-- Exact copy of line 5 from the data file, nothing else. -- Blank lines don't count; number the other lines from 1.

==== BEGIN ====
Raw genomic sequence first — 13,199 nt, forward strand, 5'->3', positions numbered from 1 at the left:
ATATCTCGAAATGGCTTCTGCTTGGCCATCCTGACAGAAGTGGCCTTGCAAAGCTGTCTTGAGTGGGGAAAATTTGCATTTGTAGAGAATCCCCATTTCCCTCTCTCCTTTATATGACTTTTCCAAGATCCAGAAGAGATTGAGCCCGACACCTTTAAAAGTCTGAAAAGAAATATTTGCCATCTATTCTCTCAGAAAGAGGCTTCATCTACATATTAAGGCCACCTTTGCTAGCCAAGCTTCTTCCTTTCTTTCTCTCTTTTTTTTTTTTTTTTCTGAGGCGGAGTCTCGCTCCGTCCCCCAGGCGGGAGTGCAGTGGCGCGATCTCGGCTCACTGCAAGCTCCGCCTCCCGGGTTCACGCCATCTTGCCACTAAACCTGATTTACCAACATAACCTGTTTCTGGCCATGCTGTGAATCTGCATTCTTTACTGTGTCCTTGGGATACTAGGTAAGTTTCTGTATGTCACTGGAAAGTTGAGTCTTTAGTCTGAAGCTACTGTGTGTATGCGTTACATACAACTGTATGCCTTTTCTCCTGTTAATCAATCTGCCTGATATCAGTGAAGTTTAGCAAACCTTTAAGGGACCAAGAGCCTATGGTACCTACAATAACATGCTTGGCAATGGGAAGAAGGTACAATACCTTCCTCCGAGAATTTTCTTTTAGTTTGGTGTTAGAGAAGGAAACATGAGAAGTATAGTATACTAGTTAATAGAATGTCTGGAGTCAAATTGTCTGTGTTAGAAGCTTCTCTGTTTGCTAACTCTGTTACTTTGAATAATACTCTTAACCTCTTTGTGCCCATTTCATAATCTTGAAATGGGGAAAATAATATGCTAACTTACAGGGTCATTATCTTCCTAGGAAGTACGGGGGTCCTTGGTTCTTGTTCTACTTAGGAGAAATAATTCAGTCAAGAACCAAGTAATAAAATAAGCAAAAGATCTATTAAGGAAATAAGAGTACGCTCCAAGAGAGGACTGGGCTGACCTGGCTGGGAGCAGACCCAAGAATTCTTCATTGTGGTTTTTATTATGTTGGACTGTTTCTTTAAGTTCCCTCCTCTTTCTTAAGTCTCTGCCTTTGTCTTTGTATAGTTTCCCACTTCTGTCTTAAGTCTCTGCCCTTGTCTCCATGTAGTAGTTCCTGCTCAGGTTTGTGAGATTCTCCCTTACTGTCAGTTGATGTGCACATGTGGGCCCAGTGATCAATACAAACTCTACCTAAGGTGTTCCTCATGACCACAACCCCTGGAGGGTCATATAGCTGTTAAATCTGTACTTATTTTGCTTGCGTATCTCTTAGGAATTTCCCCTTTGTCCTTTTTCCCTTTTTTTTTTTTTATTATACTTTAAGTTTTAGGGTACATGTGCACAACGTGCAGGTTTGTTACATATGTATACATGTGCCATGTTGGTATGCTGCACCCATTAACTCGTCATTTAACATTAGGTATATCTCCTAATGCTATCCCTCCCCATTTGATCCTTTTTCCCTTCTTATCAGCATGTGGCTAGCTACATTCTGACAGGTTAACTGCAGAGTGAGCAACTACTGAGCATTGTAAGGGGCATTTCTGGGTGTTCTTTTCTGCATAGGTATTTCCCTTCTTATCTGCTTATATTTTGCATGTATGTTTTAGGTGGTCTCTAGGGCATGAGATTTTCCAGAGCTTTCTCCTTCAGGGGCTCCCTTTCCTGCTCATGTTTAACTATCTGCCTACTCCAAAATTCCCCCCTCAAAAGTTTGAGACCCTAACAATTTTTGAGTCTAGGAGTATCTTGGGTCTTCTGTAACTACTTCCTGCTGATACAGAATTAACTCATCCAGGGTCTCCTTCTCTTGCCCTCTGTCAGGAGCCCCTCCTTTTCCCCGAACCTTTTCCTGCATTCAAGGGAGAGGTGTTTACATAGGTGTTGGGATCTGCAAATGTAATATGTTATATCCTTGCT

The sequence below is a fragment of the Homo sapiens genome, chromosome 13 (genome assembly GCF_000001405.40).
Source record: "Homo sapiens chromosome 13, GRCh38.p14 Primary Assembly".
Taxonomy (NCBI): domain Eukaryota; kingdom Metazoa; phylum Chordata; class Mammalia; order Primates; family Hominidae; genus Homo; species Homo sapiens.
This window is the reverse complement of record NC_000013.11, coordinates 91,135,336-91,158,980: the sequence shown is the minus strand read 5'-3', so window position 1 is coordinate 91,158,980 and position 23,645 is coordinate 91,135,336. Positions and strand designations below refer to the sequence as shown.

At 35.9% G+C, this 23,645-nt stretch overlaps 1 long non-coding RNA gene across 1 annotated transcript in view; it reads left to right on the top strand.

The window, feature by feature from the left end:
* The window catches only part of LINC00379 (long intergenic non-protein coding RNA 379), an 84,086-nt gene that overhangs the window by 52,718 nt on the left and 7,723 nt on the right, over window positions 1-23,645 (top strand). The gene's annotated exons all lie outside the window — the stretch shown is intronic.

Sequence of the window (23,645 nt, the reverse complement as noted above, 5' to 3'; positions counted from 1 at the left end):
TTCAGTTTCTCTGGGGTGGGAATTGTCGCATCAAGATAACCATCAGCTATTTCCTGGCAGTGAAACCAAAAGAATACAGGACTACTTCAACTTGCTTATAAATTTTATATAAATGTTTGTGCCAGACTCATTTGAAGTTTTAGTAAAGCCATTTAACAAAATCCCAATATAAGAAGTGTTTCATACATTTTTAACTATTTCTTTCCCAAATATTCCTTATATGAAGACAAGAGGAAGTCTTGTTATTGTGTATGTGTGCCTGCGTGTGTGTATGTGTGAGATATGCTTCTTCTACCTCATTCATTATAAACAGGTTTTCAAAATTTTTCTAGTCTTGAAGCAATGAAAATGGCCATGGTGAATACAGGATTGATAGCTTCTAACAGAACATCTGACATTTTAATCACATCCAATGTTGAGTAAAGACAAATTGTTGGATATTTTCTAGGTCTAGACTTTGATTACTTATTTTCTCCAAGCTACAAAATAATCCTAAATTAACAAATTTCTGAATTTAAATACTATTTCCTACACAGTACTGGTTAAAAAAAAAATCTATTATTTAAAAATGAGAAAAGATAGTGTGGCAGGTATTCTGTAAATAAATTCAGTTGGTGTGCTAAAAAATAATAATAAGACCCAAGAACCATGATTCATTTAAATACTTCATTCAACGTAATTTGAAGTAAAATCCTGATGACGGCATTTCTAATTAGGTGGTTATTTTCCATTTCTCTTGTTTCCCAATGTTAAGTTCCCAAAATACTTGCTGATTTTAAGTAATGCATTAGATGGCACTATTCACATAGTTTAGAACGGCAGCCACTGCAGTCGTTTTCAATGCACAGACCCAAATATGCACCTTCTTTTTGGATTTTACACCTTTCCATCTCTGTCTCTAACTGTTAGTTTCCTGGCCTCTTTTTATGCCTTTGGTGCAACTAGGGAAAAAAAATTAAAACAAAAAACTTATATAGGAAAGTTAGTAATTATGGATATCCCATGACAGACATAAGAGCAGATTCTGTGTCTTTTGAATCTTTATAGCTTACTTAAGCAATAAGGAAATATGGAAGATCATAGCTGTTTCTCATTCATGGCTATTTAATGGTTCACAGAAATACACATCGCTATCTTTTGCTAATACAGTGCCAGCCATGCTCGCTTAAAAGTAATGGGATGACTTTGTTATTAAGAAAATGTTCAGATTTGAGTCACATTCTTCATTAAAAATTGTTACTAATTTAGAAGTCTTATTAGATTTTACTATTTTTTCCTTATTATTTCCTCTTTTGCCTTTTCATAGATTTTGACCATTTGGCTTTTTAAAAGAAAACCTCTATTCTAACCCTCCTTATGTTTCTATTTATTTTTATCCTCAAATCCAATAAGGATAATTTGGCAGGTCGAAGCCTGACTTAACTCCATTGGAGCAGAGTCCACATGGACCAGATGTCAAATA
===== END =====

Taxonomy (NCBI): domain Eukaryota; kingdom Metazoa; phylum Chordata; class Mammalia; order Primates; family Hominidae; genus Homo; species Homo sapiens.